I want to know what is the best way to teach simple trigonometric equations, such as $$\sin x=0$$. Should I use the trigonometric circle or the sine graph? Which is better?

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    $\begingroup$ Tough to answer this with no context. Solving this type of equation is usually part of a curriculum where both the graph and unit circle have already been introduced. Who is it you are teaching? $\endgroup$ Dec 9, 2015 at 13:12
  • $\begingroup$ Yes, of course unit circle and the graph, have been introduced. It is at 10th grade in my country. $\endgroup$ Dec 9, 2015 at 14:45
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    $\begingroup$ Are there any standards that you are supposed to teach to? What do the standards say? $\endgroup$
    – celeriko
    Dec 9, 2015 at 14:47
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    $\begingroup$ You might wish to check out Jenna Van Sickle's doctoral dissertation here: A History of Trigonometry Education in the United States: 1776-1900. $\endgroup$ Dec 10, 2015 at 22:23
  • $\begingroup$ "Which is better?" Why do you assume that one way is "better" than the other? $\endgroup$ Jul 16, 2016 at 2:34

3 Answers 3


Since the students have already been exposed to the unit circle and the graph, I would give them the equation and ask for discussion of how to figure it out. If the students come up with the answers themselves they are most likely to remember it far better than if you tell them.

If they only come up with one way, present the other way as well. If they have no idea, present both ways as tools and ask which would help.

I believe self-discovery is best.


Start with the unit circle to give them an intuition for what it means (& see this answer for some diagrams that might help). Then teach students how to plot a function from input-output pairs (if they don't know that already), and put that skill to work so that they are deriving the graph from the intuition. This will permit a deeper understanding than presenting the graph first, and help students be able to figure out key points (like, "does this one start at 0 or 1?") when they've forgotten memorized graph specifics but retained the original intuition of where the curves comes from.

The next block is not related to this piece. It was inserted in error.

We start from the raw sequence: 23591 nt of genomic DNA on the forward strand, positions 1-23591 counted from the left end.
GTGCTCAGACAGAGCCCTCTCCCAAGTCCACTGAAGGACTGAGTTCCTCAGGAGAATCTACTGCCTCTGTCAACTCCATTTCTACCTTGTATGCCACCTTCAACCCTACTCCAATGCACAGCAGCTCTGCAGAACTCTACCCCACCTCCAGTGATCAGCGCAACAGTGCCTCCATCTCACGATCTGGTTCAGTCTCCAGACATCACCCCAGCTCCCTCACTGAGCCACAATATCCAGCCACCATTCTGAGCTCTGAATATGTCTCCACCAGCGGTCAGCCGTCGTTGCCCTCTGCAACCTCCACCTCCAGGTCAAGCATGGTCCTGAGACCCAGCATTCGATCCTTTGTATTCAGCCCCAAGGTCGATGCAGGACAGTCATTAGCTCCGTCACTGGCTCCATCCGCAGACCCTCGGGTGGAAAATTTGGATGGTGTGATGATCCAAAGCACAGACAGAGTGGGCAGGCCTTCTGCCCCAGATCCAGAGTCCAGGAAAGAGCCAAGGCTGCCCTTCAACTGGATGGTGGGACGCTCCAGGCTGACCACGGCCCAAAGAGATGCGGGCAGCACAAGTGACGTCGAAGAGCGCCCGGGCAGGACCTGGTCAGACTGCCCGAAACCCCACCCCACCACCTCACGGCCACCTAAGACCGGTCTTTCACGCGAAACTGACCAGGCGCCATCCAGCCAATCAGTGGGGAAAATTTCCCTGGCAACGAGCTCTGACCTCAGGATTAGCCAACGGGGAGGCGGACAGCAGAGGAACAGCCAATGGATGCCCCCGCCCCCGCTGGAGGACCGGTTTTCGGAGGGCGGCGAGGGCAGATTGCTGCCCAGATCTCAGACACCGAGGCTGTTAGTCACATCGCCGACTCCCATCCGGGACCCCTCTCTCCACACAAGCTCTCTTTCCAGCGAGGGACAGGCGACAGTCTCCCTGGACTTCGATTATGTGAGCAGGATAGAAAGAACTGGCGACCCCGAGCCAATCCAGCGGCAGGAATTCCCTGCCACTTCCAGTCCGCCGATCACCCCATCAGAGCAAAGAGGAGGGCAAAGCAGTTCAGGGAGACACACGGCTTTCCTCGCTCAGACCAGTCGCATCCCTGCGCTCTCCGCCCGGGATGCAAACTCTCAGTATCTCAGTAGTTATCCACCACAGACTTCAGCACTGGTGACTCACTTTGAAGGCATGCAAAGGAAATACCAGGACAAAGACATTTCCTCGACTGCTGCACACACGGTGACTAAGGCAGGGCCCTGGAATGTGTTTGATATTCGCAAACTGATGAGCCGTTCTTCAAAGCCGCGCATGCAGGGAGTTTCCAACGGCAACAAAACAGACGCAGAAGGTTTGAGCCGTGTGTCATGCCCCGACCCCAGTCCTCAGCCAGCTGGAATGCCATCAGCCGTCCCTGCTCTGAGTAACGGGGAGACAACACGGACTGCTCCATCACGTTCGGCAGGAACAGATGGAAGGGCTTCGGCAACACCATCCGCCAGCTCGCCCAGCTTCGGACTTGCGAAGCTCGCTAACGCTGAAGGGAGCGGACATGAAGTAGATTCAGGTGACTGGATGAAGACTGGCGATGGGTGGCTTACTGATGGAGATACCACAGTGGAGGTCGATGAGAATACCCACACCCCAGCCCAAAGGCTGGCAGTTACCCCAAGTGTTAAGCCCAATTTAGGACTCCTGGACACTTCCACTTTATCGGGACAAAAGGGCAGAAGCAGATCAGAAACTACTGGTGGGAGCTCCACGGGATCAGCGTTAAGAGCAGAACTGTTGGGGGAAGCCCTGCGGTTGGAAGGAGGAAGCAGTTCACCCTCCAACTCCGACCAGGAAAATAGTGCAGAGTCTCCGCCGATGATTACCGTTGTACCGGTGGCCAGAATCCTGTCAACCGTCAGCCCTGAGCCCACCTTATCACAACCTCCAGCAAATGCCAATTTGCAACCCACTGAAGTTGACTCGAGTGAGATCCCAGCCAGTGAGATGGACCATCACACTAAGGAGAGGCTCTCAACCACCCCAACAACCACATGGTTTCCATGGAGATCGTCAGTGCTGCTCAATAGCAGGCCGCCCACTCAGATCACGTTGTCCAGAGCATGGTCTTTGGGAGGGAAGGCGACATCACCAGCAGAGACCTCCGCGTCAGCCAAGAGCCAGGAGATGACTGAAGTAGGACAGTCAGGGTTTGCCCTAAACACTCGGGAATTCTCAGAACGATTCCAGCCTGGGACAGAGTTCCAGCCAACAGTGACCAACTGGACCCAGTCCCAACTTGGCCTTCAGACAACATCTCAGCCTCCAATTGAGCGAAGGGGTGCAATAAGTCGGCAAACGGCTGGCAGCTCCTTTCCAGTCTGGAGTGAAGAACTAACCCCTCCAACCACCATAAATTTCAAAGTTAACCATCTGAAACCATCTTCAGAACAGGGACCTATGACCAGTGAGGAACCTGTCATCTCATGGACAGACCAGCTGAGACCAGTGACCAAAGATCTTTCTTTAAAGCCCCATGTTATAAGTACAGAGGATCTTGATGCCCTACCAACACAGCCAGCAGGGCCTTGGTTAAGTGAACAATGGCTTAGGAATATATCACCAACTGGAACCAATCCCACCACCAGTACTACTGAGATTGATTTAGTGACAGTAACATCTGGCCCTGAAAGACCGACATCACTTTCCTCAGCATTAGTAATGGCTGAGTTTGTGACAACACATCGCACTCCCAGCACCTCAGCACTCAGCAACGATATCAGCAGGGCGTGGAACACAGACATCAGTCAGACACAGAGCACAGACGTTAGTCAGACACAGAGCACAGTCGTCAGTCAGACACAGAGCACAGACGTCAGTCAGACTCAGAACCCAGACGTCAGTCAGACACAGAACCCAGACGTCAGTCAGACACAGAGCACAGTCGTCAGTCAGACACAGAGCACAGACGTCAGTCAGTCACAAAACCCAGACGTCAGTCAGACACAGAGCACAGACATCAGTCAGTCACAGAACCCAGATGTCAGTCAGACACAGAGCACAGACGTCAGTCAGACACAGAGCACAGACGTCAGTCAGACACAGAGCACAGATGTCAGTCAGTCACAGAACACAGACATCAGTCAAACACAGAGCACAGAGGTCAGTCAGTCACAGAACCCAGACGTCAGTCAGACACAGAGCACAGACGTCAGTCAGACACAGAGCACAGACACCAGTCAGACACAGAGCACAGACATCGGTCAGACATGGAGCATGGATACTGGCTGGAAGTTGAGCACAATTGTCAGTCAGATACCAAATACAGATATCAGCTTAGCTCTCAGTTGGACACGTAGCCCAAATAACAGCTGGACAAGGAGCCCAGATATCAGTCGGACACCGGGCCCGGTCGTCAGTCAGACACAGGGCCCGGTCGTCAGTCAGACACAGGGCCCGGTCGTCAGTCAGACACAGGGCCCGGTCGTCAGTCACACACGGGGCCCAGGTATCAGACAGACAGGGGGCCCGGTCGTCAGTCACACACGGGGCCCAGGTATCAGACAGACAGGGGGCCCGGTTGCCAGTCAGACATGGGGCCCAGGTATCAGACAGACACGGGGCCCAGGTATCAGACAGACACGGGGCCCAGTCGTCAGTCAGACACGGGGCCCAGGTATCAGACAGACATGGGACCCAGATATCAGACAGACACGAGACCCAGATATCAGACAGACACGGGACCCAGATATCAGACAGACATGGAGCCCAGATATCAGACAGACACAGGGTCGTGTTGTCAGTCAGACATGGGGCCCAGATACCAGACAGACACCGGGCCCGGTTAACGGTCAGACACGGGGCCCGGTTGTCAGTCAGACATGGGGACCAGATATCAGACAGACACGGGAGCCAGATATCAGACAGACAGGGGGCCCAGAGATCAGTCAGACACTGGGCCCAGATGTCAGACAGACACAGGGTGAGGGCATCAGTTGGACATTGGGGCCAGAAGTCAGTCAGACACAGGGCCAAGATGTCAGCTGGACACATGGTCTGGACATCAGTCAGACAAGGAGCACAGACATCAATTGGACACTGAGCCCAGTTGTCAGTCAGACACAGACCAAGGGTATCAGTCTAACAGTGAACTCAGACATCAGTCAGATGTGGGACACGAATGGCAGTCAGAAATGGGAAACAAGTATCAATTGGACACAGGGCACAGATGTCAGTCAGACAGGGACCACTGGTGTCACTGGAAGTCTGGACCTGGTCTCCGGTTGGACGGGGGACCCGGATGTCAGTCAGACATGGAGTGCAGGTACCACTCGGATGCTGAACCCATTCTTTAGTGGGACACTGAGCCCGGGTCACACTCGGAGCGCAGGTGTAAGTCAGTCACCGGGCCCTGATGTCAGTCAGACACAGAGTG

Start with triangular approach first , and then go to unit circle approach

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    $\begingroup$ Can you explain why one should do it this way? $\endgroup$ Dec 10, 2015 at 12:46
  • $\begingroup$ The right triangle approach to cosine and sine is not adequate as a definition, because it only makes sense for angles between zero and $\pi/2$. Looking at the unit circle, it's clear for which angles the $y$-coordinate is zero. Looking at right triangles... what would a "triangle with side length zero" even mean? One can make sense of the idea, but it'd introduce a lot of needless confusion, and it's even worse for angles larger than $\pi/2$. $\endgroup$ Dec 10, 2015 at 15:13
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    $\begingroup$ -1 for lack of explanation and detail. Have you tried this approach successfully? Can you say more? $\endgroup$
    – Andrew
    Dec 18, 2015 at 15:22

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